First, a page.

William S. Sessions, the former director of the FBI and a former federal judge and prosecutor, recently wrote an op-ed calling for the commutation of Troy Davis's death sentence to life in prison without parole.  Writing in the Atlanta Journal Constitution, Sessions said that "serious questions about Davis’ guilt, highlighted by witness recantations, allegations of police coercion and a lack of relevant physical evidence, continue to plague his conviction."  He called upong the Georgia Board of Pardons and Paroles to exercise "a measure of compassion and humanity."  He concluded that there is too much doubt to allow an execution: "Without DNA or other forms of physical or scientific evidence that can be objectively measured and tested, it is possible that doubts about guilt in this case will never be resolved. However, when it comes to the sentence of death, there should be no room for doubt."  Davis's execution is scheduled for September 21, and his clemency hearing will be on September 19.  Read full op-ed below.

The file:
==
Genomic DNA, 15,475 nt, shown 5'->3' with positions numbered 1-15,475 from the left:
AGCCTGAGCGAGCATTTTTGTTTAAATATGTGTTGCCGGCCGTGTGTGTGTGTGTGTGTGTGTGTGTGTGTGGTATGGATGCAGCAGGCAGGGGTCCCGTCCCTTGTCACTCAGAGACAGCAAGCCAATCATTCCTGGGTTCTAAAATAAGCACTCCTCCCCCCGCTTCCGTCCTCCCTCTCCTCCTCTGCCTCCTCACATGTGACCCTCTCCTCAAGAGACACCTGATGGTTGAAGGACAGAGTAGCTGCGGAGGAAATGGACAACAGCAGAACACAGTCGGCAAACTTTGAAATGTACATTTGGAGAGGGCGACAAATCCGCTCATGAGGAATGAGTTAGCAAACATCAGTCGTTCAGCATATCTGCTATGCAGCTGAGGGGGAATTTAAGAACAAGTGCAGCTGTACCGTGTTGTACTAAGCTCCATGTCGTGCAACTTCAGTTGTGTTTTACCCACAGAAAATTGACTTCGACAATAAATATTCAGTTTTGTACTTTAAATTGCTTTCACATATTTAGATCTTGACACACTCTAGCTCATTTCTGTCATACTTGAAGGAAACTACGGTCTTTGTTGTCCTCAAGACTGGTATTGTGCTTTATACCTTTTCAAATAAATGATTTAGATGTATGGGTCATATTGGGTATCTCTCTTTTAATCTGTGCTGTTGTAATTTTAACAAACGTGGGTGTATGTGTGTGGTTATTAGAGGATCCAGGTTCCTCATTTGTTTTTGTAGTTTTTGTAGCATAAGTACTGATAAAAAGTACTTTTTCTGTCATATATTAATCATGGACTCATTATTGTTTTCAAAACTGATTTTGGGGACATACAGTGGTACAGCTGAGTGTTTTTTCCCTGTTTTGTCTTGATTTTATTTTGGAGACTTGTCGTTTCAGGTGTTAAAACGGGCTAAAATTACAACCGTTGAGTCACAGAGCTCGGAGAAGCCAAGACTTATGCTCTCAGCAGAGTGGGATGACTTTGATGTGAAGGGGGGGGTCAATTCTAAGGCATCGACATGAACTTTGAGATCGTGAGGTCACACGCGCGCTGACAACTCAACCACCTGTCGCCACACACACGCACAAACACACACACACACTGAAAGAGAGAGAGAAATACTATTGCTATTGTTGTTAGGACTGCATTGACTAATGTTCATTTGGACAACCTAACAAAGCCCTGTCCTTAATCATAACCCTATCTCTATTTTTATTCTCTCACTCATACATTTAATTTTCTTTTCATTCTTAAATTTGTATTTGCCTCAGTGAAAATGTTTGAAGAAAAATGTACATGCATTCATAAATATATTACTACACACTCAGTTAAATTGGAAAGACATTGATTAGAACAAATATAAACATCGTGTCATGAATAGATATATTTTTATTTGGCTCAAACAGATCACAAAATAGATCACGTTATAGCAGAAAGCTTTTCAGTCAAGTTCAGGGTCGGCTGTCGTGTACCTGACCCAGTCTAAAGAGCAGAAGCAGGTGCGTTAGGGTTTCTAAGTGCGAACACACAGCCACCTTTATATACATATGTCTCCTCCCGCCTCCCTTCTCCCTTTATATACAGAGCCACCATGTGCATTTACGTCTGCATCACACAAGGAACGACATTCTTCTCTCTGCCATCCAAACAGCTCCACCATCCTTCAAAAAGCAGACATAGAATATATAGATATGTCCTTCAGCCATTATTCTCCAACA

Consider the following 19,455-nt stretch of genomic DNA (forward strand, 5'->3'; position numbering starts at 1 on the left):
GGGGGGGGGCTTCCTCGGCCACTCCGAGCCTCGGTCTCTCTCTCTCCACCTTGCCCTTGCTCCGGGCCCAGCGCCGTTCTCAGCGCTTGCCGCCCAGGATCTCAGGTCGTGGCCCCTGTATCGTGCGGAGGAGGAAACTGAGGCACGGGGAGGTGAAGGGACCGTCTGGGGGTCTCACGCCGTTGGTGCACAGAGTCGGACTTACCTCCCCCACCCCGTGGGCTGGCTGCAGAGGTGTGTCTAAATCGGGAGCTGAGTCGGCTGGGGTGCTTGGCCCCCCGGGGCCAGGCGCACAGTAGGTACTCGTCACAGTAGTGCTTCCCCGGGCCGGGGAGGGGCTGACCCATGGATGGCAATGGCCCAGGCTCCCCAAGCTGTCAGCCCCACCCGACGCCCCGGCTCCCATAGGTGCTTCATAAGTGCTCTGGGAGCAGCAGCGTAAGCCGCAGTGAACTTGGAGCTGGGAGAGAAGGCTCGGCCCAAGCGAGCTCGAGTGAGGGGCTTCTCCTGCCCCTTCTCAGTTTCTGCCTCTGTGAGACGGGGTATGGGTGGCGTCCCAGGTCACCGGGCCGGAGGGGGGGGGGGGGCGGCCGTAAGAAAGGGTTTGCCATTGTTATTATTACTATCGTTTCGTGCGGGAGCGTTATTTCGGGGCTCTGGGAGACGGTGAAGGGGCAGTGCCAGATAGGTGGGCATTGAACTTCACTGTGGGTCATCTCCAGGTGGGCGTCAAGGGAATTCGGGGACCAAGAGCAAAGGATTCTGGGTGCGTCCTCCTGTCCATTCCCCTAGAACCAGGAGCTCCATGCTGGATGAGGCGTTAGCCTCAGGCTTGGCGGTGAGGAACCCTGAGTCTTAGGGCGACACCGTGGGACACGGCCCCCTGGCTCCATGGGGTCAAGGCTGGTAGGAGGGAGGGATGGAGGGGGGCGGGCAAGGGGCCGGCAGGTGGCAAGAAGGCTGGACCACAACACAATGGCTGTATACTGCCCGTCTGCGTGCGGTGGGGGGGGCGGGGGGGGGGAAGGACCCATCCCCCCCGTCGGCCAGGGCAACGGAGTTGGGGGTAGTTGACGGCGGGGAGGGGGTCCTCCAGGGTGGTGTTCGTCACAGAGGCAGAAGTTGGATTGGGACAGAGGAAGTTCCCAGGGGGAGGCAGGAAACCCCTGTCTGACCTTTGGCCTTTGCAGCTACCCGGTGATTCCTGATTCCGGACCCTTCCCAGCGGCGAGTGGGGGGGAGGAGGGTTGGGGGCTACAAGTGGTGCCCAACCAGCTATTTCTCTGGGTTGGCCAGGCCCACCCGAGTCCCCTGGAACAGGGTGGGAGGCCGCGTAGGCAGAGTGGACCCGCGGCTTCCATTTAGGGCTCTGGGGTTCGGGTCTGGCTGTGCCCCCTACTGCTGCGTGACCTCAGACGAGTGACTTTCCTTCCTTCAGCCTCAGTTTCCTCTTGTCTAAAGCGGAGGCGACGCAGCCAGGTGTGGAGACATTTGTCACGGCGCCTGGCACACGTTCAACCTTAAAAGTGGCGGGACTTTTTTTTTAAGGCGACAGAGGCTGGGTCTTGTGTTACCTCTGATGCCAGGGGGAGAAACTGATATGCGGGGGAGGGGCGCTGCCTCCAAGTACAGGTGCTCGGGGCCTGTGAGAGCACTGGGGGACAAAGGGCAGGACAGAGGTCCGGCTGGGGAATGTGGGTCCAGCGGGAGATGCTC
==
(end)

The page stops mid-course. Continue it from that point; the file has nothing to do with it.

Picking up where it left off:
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Troy Davis To Have Additional Clemency Hearing

Georgia death row inmate Troy Davis will have a third clemency hearing before the Georgia Board of Pardons and Paroles on September 19, two days before his scheduled execution.  The hearing will allow Davis to present witnesses the Board did not hear from in prior hearings as well as "renewed claims of innocence" regarding his conviction for killing Savannah police officer Mark Allen MacPhail in 1989.  Doubts about Davis' guilt were raised when some prosecution witnesses changed their stories after giving testimony against Davis, including accusations pointing to another suspect as the triggerman.  The U.S. Supreme Court granted Davis an evidentiary hearing on his new evidence before a federal court judge. After the hearing, District Court Judge William Moore said "the State's case may not be ironclad," but nevertheless concluded that Davis had not convincingly proved his innocence.  In 2007, the Pardons Board halted Davis's execution because of unresolved doubts about his guilt.  Ultimately, they denied clemency.  There are now 3 new members on the Pardons Board.